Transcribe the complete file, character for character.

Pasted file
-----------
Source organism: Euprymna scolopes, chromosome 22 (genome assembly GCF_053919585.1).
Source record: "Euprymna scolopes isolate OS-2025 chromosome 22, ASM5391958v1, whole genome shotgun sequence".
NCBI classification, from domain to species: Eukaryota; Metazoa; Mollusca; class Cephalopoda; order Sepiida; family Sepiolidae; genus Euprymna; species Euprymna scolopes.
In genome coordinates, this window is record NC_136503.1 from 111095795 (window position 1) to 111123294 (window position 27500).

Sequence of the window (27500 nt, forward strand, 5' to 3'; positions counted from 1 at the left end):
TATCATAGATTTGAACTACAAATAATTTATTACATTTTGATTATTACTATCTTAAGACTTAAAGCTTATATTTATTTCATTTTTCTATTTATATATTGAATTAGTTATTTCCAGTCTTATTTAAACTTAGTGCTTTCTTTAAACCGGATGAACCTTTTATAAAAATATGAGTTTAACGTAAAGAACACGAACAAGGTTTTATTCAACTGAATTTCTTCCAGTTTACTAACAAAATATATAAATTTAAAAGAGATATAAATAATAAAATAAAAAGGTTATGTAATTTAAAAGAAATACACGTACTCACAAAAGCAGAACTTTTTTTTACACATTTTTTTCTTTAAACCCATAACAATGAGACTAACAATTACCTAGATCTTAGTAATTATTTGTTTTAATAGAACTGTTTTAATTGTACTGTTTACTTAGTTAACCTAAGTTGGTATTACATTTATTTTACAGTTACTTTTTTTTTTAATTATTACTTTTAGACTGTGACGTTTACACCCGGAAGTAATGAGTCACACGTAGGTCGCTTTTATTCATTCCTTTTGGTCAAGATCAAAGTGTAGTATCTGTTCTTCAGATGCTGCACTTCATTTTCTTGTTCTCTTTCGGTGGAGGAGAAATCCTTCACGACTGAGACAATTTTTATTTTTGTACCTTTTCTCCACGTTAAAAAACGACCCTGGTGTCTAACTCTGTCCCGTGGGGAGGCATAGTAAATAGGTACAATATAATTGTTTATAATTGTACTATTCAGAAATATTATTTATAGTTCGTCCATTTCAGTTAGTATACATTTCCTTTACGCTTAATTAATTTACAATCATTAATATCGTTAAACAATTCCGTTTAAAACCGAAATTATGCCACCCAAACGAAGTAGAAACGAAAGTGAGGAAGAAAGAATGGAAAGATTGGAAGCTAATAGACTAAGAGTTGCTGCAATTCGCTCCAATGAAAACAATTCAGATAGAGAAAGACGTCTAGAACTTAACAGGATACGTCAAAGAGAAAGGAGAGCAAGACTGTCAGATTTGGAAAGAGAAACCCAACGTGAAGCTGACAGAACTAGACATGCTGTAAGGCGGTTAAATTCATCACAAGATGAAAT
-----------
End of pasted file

Source organism: Euprymna scolopes, chromosome 22 (genome assembly GCF_053919585.1).
Source record: "Euprymna scolopes isolate OS-2025 chromosome 22, ASM5391958v1, whole genome shotgun sequence".
NCBI classification, from domain to species: Eukaryota; Metazoa; Mollusca; class Cephalopoda; order Sepiida; family Sepiolidae; genus Euprymna; species Euprymna scolopes.
In genome coordinates, this window is record NC_136503.1 from 111095795 (window position 1) to 111123294 (window position 27500).

Sequence of the window (27500 nt, forward strand, 5' to 3'; positions counted from 1 at the left end):
TATCATAGATTTGAACTACAAATAATTTATTACATTTTGATTATTACTATCTTAAGACTTAAAGCTTATATTTATTTCATTTTTCTATTTATATATTGAATTAGTTATTTCCAGTCTTATTTAAACTTAGTGCTTTCTTTAAACCGGATGAACCTTTTATAAAAATATGAGTTTAACGTAAAGAACACGAACAAGGTTTTATTCAACTGAATTTCTTCCAGTTTACTAACAAAATATATAAATTTAAAAGAGATATAAATAATAAAATAAAAAGGTTATGTAATTTAAAAGAAATACACGTACTCACAAAAGCAGAACTTTTTTTTACACATTTTTTTCTTTAAACCCATAACAATGAGACTAACAATTACCTAGATCTTAGTAATTATTTGTTTTAATAGAACTGTTTTAATTGTACTGTTTACTTAGTTAACCTAAGTTGGTATTACATTTATTTTACAGTTACTTTTTTTTTTAATTATTACTTTTAGACTGTGACGTTTACACCCGGAAGTAATGAGTCACACGTAGGTCGCTTTTATTCATTCCTTTTGGTCAAGATCAAAGTGTAGTATCTGTTCTTCAGATGCTGCACTTCATTTTCTTGTTCTCTTTCGGTGGAGGAGAAATCCTTCACGACTGAGACAATTTTTATTTTTGTACCTTTTCTCCACGTTAAAAAACGACCCTGGTGTCTAACTCTGTCCCGTGGGGAGGCATAGTAAATAGGTACAATATAATTGTTTATAATTGTACTATTCAGAAATATTATTTATAGTTCGTCCATTTCAGTTAGTATACATTTCCTTTACGCTTAATTAATTTACAATCATTAATATCGTTAAACAATTCCGTTTAAAACCGAAATTATGCCACCCAAACGAAGTAGAAACGAAAGTGAGGAAGAAAGAATGGAAAGATTGGAAGCTAATAGACTAAGAGTTGCTGCAATTCGCTCCAATGAAAACAATTCAGATAGAGAAAGACGTCTAGAACTTAACAGGATACGTCAAAGAGAAAGGAGAGCAAGACTGTCAGATTTGGAAAGAGAAACCCAACGTGAAGCTGACAGAACTAGACATGCTGTAAGGCGGTTAAATTCATCACAAGATGAAAT